Do we have to work?

You often learn more about your area of speciality from reading outside of that speciality. Matthew Taylor’s book “Do We Have To Work?” is one of those books though it overlaps with occupational health and safety (OHS), if one thinks of the role and place of OHS in modern business.

The Big Idea series of books by Thanes & Hudson uses a jaunty format that is jarring in some ways but attractive in others. Its pages use fonts of different sizes, lots of colour images and highlighted cross-references that look like a Dummies Guide on acid, but the content is so good the reader works out where to look and what to choose fairly quickly.

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Wage theft needs more OHS analysis

Journalist Ben Schneiders has written an excellent book about wage theft in Australian businesses – where it came from, why it persists, and the inequality it generates through institutional and wilful exploitation. What is missing is a chapter, at least, on the occupational health and safety (OHS) contexts of this exploitation. OHS is touched on but is also missed when discussing some of the pay and working conditions.

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The man on the stair who isn’t really there

On August 26 2022, Australia’s Minister for Employment and Workplace Relations, Tony Burke, spoke at a union conference.  This is not an unusual event for Ministers, but the timing of Burke’s address was less than a week before a major Jobs and Skills Summit – the hottest political event in town at the moment.  The transcript of the speech provides clues and hints as to how occupational health and safety (OHS) may or may not be discussed.

There is an early indication that safe workplaces are important (heart skips a beat), but then it seems shunted to the side.  Burke said:

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Possible Treasury and Industrial Relations white papers before the Job Summit and October Budget

So what level and type of well-being budget did Dr Jim Chalmers commit his government to? A lot less than we anticipated last week. Dr Chalmers gave a nod to the work of his New Zealand counterpart but seems to be waiting for further discussion in the “jobs summit” in September 2022.

Michelle Grattan has written that:

“A coming test for consensus will be the September jobs summit. This will be an ideas-gathering exercise, but the government will also want to shape it as a prelude to the October budget, and that will require some common messages.”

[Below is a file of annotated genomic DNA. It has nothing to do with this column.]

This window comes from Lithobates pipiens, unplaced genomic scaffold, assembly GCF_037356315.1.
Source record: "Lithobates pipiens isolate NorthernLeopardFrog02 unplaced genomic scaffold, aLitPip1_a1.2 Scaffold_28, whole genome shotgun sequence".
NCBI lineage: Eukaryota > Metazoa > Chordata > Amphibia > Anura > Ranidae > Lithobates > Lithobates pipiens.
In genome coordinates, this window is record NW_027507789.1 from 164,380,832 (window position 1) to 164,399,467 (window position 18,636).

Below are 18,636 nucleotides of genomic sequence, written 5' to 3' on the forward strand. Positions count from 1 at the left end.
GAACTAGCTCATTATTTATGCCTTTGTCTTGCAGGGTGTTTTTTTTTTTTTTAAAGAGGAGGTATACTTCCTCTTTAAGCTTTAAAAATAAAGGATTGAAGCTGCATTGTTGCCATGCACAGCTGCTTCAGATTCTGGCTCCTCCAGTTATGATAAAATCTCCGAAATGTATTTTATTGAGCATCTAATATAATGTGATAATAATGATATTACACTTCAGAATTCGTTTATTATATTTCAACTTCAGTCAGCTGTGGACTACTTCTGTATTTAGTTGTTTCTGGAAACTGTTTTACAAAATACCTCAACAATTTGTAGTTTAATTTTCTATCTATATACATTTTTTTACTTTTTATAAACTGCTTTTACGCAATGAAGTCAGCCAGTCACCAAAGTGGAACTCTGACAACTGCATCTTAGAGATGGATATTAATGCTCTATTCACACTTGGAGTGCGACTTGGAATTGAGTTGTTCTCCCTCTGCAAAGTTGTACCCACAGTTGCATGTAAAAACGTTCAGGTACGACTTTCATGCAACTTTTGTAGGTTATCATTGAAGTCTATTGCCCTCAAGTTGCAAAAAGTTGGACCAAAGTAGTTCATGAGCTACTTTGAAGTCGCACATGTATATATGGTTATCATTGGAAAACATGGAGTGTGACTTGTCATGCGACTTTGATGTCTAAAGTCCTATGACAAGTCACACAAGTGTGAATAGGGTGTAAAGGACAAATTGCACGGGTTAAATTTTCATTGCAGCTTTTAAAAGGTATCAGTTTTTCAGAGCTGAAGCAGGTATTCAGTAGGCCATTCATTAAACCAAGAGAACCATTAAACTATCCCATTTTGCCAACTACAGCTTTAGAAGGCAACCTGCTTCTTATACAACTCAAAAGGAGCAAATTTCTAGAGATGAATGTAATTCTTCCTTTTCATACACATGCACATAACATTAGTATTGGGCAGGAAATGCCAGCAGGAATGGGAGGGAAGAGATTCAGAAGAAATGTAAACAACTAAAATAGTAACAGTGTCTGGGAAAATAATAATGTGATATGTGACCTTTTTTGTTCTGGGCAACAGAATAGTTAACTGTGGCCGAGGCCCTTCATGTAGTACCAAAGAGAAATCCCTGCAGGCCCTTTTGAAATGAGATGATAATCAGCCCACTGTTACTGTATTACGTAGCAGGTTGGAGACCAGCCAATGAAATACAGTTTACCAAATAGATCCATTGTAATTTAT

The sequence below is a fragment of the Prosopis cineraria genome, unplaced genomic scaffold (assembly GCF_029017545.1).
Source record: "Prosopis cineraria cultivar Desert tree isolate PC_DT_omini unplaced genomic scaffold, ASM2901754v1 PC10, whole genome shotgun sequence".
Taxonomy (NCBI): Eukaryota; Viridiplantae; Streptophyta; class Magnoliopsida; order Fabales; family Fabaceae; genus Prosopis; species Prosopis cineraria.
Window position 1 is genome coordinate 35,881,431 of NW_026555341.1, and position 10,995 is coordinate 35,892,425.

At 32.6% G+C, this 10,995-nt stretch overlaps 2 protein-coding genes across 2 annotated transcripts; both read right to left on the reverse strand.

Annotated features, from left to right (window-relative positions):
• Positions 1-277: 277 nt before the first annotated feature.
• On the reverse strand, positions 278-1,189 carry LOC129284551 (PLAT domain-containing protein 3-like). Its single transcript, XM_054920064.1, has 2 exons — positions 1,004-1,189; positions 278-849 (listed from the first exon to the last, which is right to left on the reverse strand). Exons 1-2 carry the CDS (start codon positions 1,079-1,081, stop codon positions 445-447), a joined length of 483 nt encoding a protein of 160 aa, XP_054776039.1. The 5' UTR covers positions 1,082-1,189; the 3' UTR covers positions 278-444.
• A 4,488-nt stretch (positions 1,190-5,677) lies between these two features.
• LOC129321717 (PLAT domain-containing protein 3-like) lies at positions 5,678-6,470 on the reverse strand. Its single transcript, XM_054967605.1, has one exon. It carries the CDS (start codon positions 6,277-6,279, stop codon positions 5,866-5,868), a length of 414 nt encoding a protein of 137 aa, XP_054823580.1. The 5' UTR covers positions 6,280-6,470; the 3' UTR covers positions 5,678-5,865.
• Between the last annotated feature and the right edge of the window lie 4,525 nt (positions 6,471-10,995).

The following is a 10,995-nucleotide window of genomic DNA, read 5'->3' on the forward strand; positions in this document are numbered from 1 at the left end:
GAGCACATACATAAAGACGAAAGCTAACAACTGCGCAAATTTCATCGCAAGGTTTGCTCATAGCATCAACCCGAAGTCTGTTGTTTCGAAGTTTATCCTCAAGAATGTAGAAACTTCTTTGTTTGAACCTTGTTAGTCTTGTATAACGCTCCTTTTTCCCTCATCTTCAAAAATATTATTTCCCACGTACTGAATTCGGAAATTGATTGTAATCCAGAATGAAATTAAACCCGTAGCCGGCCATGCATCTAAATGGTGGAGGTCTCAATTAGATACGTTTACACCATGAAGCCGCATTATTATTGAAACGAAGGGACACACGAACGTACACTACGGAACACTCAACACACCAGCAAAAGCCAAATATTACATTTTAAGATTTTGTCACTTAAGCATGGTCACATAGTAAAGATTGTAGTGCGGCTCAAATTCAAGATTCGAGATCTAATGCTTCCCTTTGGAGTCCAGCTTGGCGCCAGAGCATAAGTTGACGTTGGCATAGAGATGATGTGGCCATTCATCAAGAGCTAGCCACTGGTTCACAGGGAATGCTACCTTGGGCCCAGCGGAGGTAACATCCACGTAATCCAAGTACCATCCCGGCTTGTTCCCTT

Regardless of Dr Chalmers’ intention to develop a well-being budget, the jobs summit will have the same tripartite of industrial relations and occupational health and safety (OHS) invitees. Unless Dr Chalmers and Treasury offer up something fresh, like an OHS perspective on the prevention of mental health, innovation is unlikely. Little more than “in-principle” agreements should be anticipated.

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Good framework but insufficient analysis

Occupational health and safety (OHS) is rarely analysed as a stand-alone business element. As such opportunities are missed to clarify one’s understanding of work health and safety and companies’ experience of it beyond “commitments” and workers’ compensation costs.

There is great potential for change in the United Nations’ Sustainable Development Goals (SDGs), especially Goal number 8. Sadly, even here “Decent Work” which includes the safety and health of workers (8.8) is shared with “Economic Growth”. As a result, it is often difficult to isolate the OHS components. A recent analysis of Australia’s ASX200 companies illustrates the problem.

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Insecure work is not going away, but it should

Insecure work creates stress for workers and their families yet companies continue to choose insecure work contracts for this type of work. They must take some responsibility for the physical and mental health consequences.

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Insecure work creates stress for workers and their families yet companies continue to choose insecure work contracts for this type of work. They must take some responsibility for the physical and mental health consequences.

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Jessie Singer and the “social autopsy”

I am halfway through an extraordinary book called “There Are No Accidents –
The Deadly Rise of Injury and Disaster—Who Profits and Who Pays the Price
” by Jessie Singer. It is extraordinary in many ways, but the most significant is that Singer chose to write a book for the general reader about how people are hurt at work, home and when driving and how describing these as “accidents” deflects responsibility, as if there was nothing that could be done to prevent them. This is of huge significance to the advocates of work health and safety, and the book’s release should spark interviews with Singer and book reviews which could lead to a broader social discussion of safety.

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